The Predominance of iPhones

Funny how one cannot escape social media these days.

I am immersed in using the powers of them right now so maybe it is unwise for me to complain about people being obsessed with iPhones.

I have never texted; probably never will. It pains me to see people feverishly striking tiny buttons to send messages or to see that glint in their eyes as they read messages sent back to them. And who are these people communicating with at 7:00 in the morning?

I suppose if you have a loved one on the other side of the world, texting at all hours makes sense. But, for most people, I very much doubt that this is the case. Which brings me to the sad conclusion that people are desperate for communication, unlike me who can spend a whole weekend not saying a word to a single soul.
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I sometimes wonder if people are more anti-social than they think. I read an article that pointed out that teens admit that they enjoy texting their friends more than actually talking to them. They might as well be robots.

As a teacher in a middle school, I see the prevalence of iPhones and I become nauseous. I went into a classroom the other day to substitute for another teacher and half the students had their phones out, looking at idiotic cartoons and youtube videos. They told me that their teacher allows them to use their phones on free days.

What did I think?: How can I enforce the rule of no phones in school when other teachers have no problem with them and, in fact, have been known to use them themselves?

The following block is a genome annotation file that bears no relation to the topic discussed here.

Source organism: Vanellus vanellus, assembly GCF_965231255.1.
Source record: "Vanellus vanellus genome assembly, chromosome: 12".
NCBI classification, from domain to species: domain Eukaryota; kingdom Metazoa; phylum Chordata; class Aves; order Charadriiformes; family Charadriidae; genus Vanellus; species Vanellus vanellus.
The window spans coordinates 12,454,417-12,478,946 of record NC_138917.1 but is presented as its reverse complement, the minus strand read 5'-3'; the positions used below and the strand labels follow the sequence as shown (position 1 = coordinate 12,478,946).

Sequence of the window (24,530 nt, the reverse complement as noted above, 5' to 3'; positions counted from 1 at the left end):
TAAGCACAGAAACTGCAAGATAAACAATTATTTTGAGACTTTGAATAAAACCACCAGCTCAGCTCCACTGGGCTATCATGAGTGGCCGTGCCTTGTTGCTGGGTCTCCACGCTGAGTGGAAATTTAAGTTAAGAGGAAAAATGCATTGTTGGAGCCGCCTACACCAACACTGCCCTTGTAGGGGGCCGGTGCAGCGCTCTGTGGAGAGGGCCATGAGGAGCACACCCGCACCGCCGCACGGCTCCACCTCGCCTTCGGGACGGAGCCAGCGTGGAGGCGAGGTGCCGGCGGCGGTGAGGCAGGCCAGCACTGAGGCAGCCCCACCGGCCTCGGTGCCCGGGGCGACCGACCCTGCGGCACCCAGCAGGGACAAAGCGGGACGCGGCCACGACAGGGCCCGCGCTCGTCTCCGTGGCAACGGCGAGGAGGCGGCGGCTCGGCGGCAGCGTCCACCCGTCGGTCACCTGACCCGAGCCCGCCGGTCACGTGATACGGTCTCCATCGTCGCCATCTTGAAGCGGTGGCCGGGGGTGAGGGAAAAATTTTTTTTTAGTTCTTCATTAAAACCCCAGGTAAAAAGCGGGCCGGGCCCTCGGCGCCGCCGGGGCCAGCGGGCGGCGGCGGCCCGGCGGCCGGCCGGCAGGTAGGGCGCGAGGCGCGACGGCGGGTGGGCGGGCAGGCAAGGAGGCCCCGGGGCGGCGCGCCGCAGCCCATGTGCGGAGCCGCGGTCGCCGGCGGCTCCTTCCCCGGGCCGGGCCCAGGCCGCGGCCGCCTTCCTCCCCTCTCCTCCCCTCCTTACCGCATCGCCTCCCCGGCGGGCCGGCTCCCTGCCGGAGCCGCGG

My conclusion: teachers see that they are fighting a losing battle and are giving in.

Last Monday, I took a student’s phone and said I’d give it back to him at the end of the period. I placed it on a table, which is usually not my procedure. I often let the student drop it into my knapsack and take it out later. I don’t even like to touch them in case I am accused of breaking them.

The phone was stolen and the student, one of my most difficult to teach, was livid. After calling me an idiot, he now feels that I should buy him a new phone.

Is this where our technological world is headed?

Have we let our precious phones make us into status symbols?

Is this what we call progress?

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About randycoates

Randy Coates graduated from the University of Waterloo with a bachelor of arts degree and went on to acquire his teacher’s certificate at the University of Western Ontario. He is currently an elementary teacher in the Toronto District Board of Education.
This entry was posted in Literacy, Teaching and tagged , , , , . Bookmark the permalink.

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